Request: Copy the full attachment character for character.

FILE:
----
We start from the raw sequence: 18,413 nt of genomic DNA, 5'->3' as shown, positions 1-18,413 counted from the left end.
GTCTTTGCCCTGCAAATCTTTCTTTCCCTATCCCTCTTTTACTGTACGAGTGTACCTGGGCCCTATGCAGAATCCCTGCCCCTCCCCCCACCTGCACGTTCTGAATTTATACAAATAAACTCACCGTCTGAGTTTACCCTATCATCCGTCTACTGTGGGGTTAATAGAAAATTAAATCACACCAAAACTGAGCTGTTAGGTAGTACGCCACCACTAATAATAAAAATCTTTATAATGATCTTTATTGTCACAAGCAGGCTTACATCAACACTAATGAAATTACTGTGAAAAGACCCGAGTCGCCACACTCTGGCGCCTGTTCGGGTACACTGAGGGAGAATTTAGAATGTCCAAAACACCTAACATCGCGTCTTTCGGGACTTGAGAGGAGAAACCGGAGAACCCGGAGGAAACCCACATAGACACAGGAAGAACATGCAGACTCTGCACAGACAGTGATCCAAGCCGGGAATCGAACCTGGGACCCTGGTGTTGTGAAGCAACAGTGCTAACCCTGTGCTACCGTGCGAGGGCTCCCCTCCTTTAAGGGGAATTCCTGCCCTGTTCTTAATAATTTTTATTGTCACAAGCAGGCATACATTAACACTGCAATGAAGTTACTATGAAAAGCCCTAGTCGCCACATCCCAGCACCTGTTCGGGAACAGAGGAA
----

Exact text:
We start from the raw sequence: 18,413 nt of genomic DNA, 5'->3' as shown, positions 1-18,413 counted from the left end.
GTCTTTGCCCTGCAAATCTTTCTTTCCCTATCCCTCTTTTACTGTACGAGTGTACCTGGGCCCTATGCAGAATCCCTGCCCCTCCCCCCACCTGCACGTTCTGAATTTATACAAATAAACTCACCGTCTGAGTTTACCCTATCATCCGTCTACTGTGGGGTTAATAGAAAATTAAATCACACCAAAACTGAGCTGTTAGGTAGTACGCCACCACTAATAATAAAAATCTTTATAATGATCTTTATTGTCACAAGCAGGCTTACATCAACACTAATGAAATTACTGTGAAAAGACCCGAGTCGCCACACTCTGGCGCCTGTTCGGGTACACTGAGGGAGAATTTAGAATGTCCAAAACACCTAACATCGCGTCTTTCGGGACTTGAGAGGAGAAACCGGAGAACCCGGAGGAAACCCACATAGACACAGGAAGAACATGCAGACTCTGCACAGACAGTGATCCAAGCCGGGAATCGAACCTGGGACCCTGGTGTTGTGAAGCAACAGTGCTAACCCTGTGCTACCGTGCGAGGGCTCCCCTCCTTTAAGGGGAATTCCTGCCCTGTTCTTAATAATTTTTATTGTCACAAGCAGGCATACATTAACACTGCAATGAAGTTACTATGAAAAGCCCTAGTCGCCACATCCCAGCACCTGTTCGGGAACAGAGGAA